FOREX-U.S. dollar on pace for best week in nearly a year
* Dollar rallies on prospect of Fed scaling back stimulus
* Euro hits two-week low vs dollar; Greece turmoil returns
* Yen, Swiss franc may gain on emerging market turbulence
NEW YORK, June 21 (Reuters) - The U.S. dollar was on track Friday for its biggest weekly advance against major currencies since July 2012, extending gains after the Federal Reserve laid out its plans on Wednesday to begin scaling back its economic stimulus efforts.
The euro fell to a two-week low against the dollar as interest rate differentials moved in favor of the U.S. currency and on a re-emergence of Greece's political turmoil.
The dollar surged, and assets like stocks and bonds fell, after Fed Chairman Ben Bernanke said on Wednesday the economy was improving enough for the central bank to begin reining in its monthly $85 billion in asset purchases. That prompted traders to start pricing in an interest-rate hike in late 2014.
"We're very bullish right now on the U.S. dollar," said Michael Woolfolk, senior currency strategist at BNY Mellon in New York.
Woolfolk said the dollar was likely to gain regardless of Fed actions. If the economy improves and the Fed cuts back on its stimulus, the dollar will benefit from expectations of higher interest rates. But if the Fed maintains stimulus because the economy is weak, the dollar will rise on safe-haven demand, he said.
Against the currency basket, the dollar rose to 82.524 , the strongest since June 6. It was last up 0.6 percent at 82.383 and was on track for a weekly gain of 2.1 percent, its best weekly advance since July 2012, at current prices.
Analysts said expectations of the Fed slowing the pace of its stimulus led to a degree of uncertainty in financial markets, which will also boost the dollar.
"Players will likely park (assets) in the dollar until we have got a little more clarity about where the world is going," said Neil Jones, head of hedge fund FX sales at Mizuho Corporate Bank in London. "The dollar is benefiting from that and I sense it will continue to do so."
The euro fell 0.6 percent to $1.3141, having hit a two-week low of $1.3098. Some US$4.36 billion in euros changed hands, according to Reuters Dealing data.
Greece's Democratic Left party may pull out of Greece's ruling coalition on Friday after talks to resume state television broadcasts collapsed, plunging the nation into fresh turmoil. The news sent the country's borrowing costs to their highest since April.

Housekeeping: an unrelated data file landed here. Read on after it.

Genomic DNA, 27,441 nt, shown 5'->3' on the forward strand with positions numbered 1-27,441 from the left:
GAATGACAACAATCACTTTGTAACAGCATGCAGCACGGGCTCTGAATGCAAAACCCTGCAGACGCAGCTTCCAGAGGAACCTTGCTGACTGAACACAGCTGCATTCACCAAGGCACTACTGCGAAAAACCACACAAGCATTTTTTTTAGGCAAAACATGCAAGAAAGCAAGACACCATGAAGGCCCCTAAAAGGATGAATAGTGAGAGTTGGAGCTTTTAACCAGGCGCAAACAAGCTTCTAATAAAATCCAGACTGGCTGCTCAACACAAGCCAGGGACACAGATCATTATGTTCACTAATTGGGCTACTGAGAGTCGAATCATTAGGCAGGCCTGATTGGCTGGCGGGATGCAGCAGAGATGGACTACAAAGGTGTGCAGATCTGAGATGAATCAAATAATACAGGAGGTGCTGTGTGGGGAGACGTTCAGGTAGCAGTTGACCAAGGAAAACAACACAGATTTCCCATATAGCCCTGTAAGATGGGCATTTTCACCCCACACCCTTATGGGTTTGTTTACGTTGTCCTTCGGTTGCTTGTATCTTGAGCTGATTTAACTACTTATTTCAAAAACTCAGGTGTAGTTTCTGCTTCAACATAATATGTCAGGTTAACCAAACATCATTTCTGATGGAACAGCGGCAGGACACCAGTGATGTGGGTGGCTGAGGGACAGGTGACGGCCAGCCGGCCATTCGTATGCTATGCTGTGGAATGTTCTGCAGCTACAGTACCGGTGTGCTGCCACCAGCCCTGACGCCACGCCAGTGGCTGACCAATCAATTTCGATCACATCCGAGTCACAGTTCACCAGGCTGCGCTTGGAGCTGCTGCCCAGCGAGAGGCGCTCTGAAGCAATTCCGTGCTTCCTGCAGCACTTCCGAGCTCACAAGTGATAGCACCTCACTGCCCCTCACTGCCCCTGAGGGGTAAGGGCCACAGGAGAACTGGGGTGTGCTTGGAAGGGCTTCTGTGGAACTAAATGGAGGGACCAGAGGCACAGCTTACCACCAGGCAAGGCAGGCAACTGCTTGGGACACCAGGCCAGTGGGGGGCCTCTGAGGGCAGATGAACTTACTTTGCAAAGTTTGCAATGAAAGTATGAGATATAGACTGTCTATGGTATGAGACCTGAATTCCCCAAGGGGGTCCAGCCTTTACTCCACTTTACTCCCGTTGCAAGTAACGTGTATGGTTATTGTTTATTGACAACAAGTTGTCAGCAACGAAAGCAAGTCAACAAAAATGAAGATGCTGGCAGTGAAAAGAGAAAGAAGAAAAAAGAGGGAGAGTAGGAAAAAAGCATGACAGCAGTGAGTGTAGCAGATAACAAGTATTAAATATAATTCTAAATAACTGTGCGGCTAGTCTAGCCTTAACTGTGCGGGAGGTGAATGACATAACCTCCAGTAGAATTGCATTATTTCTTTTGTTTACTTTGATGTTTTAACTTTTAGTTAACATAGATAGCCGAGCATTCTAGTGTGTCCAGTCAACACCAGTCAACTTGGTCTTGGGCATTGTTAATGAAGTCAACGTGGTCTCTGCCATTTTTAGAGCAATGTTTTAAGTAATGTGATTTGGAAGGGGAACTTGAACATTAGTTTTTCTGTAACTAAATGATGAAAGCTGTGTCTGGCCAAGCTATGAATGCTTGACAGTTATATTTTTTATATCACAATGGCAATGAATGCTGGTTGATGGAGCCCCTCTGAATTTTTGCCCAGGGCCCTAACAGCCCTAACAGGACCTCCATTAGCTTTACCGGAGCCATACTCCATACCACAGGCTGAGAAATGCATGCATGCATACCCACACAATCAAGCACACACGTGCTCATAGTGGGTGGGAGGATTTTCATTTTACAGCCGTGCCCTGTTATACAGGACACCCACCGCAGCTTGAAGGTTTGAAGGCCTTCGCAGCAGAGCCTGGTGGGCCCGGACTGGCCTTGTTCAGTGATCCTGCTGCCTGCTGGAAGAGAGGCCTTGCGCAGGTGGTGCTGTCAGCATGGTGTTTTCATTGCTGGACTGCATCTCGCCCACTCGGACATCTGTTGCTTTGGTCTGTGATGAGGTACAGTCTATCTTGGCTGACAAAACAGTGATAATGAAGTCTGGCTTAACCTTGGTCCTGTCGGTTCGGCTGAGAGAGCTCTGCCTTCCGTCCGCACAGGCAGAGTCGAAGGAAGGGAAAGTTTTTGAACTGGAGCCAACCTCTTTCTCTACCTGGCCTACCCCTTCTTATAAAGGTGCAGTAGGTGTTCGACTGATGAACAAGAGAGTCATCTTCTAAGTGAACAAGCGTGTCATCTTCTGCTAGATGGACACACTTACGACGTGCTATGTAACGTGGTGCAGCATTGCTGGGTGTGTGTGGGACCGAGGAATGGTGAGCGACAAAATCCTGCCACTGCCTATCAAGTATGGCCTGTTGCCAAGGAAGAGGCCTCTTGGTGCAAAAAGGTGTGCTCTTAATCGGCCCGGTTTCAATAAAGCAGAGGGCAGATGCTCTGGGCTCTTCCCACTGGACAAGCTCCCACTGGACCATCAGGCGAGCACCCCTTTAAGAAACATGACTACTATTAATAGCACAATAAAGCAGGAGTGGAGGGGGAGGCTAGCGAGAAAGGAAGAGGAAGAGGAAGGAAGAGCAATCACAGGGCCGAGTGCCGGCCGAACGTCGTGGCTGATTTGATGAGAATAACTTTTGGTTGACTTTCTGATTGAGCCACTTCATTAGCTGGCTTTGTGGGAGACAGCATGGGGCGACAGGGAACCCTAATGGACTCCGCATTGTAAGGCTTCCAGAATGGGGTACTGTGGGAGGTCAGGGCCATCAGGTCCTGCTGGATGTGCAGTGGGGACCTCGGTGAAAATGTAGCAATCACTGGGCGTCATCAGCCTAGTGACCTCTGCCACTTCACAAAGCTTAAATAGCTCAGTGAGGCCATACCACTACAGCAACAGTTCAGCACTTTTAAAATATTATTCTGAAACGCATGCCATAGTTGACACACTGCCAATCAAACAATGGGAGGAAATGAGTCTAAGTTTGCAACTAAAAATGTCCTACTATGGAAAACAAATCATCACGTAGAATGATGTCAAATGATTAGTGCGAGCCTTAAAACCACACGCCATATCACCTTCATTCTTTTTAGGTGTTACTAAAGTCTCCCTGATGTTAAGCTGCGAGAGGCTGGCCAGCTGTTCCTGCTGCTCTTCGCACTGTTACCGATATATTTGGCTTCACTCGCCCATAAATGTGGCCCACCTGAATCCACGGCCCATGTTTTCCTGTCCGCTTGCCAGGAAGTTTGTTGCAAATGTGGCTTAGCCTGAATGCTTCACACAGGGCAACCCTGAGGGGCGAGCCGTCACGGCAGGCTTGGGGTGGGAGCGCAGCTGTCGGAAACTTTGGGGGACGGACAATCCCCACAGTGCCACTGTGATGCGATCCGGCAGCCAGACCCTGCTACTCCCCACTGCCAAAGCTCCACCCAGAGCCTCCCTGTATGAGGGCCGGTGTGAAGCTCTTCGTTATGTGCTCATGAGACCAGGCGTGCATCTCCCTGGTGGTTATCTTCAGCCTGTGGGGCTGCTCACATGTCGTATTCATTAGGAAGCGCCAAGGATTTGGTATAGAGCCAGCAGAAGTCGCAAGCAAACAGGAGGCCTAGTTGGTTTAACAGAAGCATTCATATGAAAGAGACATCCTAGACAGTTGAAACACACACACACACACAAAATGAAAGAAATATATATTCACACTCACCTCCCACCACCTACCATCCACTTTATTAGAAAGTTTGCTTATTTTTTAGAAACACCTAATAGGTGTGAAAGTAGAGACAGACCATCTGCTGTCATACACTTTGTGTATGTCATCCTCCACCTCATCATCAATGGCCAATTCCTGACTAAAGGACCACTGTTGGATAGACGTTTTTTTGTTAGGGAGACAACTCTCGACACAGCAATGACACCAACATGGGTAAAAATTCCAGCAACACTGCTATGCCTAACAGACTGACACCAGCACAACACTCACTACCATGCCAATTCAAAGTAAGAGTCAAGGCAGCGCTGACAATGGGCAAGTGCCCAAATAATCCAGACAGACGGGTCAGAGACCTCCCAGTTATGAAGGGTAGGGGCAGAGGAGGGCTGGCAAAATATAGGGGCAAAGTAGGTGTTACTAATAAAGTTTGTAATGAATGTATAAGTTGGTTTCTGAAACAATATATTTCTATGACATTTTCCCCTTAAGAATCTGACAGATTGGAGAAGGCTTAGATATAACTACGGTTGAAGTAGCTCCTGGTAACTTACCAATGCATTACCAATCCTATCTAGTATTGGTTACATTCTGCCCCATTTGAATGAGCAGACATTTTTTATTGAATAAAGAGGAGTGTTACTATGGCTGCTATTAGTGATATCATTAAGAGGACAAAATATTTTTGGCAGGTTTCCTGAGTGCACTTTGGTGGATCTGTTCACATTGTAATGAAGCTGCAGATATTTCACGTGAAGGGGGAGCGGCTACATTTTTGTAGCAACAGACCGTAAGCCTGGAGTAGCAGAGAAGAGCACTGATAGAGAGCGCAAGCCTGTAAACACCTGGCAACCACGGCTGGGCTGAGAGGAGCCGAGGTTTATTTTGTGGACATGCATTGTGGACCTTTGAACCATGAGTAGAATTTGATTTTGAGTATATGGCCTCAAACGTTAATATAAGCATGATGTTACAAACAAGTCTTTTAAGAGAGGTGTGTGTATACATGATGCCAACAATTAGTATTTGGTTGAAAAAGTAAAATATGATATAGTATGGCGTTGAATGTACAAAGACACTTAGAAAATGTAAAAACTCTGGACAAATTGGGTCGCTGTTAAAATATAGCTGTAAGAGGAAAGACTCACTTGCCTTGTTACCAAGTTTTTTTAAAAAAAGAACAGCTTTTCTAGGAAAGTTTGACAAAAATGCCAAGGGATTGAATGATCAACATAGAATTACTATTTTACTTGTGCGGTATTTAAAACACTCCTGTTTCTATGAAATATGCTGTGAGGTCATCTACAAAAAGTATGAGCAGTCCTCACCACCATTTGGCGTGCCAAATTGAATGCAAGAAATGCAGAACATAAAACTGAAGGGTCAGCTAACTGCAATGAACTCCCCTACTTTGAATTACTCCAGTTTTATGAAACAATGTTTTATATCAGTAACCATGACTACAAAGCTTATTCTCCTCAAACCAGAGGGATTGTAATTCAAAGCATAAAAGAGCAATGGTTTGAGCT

With the yield gap between 10-year Treasuries and German Bunds rising to its highest since late April 2010 in favor of the former, investors were looking to initiate fresh bets against the euro, traders said. At that time three years ago, the euro fell from a high of above $1.34 to below $1.20.
On Friday, the dollar gained 0.5 percent against the yen to 97.72 yen, not far from its 98.28-yen intraday high on Thursday. Some US$2.7 billion in yen changed hands, using Reuters Dealing data on Friday.
On the week, the euro fell 1.7 percent against the dollar, the biggest weekly loss since early February. The dollar rose 3.7 percent versus the yen, the biggest weekly rise since December 2009.
"Demand from Japanese investors for Treasuries will pick up and we are expecting the U.S. economy to keep growing. The Fed is likely to start tapering (stimulus measures) in September and this is very encouraging for dollar/yen," said Yujiro Goto, FX strategist at Nomura.
Some traders said higher U.S. interest rates could prompt a stampede out of emerging markets. Such a development could favor traditional safe-haven currencies such as the yen and the Swiss franc.
Goldman Sachs, in a note to clients, said tighter monetary conditions by major central banks, especially the Fed, could trigger declines in a number of emerging market currencies in the years ahead.
"Although some of the recent shifts may prove to be overshoots in the short term, the (emerging market, or EM) bond and FX sell-off of the last month is likely to constitute only a small part of a longer trend for EM assets," they said.
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